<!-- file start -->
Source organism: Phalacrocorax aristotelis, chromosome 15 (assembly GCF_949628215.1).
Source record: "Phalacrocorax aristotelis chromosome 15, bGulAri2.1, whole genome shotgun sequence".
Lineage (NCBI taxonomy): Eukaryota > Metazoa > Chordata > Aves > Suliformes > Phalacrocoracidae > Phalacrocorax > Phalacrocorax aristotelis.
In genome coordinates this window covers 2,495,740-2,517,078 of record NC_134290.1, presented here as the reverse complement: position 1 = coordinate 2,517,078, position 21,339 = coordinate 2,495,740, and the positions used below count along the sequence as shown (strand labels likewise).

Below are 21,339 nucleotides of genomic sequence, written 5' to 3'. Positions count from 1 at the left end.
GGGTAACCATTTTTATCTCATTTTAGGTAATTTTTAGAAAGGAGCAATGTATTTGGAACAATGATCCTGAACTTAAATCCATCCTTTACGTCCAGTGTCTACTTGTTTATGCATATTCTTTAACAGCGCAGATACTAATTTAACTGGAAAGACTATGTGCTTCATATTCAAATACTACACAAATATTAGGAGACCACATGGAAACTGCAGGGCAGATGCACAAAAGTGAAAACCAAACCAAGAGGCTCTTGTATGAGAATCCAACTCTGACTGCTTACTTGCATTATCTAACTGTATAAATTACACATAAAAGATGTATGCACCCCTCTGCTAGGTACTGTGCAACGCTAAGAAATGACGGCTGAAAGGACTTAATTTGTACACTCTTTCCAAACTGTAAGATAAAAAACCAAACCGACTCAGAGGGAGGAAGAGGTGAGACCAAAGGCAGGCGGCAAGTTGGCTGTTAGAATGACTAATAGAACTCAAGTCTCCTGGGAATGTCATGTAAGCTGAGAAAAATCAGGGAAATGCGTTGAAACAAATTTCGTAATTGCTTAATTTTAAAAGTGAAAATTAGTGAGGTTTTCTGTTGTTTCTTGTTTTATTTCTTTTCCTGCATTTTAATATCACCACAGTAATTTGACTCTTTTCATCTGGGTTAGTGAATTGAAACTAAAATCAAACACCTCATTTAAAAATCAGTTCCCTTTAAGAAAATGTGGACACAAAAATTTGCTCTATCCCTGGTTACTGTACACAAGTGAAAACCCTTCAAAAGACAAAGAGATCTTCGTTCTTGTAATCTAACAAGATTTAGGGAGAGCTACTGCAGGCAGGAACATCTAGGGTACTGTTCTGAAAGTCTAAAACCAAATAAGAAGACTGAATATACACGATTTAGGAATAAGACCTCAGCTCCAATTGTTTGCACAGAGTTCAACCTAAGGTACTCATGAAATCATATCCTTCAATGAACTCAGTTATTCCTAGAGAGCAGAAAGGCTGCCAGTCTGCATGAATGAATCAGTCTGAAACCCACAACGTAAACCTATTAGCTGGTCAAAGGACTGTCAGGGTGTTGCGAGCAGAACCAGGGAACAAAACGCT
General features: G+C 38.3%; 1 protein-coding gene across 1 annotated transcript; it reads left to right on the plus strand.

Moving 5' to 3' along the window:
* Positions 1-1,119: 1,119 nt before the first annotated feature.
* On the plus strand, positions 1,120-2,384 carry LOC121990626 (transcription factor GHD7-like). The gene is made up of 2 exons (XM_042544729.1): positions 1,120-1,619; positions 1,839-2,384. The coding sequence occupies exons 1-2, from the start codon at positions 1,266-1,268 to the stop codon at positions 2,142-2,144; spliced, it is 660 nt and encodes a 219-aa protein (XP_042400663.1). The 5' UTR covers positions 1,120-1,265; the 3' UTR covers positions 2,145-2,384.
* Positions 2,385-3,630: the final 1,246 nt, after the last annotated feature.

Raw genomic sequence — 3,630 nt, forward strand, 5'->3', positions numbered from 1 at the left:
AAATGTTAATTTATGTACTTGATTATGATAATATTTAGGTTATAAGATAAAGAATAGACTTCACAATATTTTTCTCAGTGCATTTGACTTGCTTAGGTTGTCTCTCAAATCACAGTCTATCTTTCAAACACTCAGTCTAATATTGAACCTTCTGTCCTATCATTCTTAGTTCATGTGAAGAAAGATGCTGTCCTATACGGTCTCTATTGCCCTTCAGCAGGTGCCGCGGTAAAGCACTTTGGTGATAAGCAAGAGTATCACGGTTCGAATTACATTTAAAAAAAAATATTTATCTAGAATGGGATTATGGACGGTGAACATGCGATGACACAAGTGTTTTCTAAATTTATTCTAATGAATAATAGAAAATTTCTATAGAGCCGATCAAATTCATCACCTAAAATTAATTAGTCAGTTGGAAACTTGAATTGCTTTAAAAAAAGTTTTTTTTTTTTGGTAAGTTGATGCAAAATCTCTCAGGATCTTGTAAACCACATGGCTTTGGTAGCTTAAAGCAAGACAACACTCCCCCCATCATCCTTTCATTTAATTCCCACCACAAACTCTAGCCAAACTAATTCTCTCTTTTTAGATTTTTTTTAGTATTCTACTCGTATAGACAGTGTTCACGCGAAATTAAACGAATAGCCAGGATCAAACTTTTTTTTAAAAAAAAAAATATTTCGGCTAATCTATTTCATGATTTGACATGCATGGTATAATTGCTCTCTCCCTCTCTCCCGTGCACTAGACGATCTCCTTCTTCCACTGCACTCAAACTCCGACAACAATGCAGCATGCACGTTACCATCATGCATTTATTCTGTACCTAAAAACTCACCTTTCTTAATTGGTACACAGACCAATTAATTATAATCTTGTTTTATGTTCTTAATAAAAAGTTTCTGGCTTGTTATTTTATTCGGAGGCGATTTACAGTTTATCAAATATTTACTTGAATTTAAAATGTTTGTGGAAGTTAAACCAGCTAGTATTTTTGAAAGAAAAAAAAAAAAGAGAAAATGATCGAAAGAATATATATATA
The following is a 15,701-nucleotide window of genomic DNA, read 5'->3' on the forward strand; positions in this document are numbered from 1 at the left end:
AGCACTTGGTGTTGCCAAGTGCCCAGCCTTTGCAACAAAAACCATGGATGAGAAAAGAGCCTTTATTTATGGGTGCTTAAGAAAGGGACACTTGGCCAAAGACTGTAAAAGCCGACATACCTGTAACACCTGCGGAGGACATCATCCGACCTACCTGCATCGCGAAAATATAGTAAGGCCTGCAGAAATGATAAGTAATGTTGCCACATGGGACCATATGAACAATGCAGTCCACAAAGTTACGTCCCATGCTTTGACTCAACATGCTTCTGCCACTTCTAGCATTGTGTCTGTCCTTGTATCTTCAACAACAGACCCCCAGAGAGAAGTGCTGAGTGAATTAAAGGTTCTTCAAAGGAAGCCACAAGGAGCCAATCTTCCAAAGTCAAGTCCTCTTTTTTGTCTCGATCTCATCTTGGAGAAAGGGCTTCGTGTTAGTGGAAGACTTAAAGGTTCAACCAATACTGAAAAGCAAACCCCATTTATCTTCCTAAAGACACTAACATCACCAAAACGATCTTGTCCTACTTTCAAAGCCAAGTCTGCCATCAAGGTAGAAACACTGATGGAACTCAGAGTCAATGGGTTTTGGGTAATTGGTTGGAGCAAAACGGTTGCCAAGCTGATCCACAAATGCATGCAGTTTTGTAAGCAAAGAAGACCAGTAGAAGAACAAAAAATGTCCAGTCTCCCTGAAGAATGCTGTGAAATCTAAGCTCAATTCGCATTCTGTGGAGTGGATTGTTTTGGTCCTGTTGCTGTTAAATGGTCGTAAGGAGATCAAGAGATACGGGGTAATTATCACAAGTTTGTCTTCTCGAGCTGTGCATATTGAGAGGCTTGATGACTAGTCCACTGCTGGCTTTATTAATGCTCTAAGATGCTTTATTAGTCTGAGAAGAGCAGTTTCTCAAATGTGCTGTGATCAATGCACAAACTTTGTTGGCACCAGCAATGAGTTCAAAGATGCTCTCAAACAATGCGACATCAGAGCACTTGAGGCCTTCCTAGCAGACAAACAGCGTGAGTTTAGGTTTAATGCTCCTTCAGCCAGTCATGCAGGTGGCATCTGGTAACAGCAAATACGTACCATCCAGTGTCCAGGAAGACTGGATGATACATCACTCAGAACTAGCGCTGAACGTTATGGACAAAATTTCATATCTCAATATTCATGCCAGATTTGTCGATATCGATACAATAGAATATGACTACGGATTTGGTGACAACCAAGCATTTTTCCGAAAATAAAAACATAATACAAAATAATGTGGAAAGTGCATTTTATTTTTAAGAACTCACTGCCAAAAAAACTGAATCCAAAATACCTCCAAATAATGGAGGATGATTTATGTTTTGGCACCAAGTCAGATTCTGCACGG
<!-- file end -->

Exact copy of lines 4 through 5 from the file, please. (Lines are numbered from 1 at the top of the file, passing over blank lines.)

In genome coordinates this window covers 2,495,740-2,517,078 of record NC_134290.1, presented here as the reverse complement: position 1 = coordinate 2,517,078, position 21,339 = coordinate 2,495,740, and the positions used below count along the sequence as shown (strand labels likewise).

Below are 21,339 nucleotides of genomic sequence, written 5' to 3'. Positions count from 1 at the left end.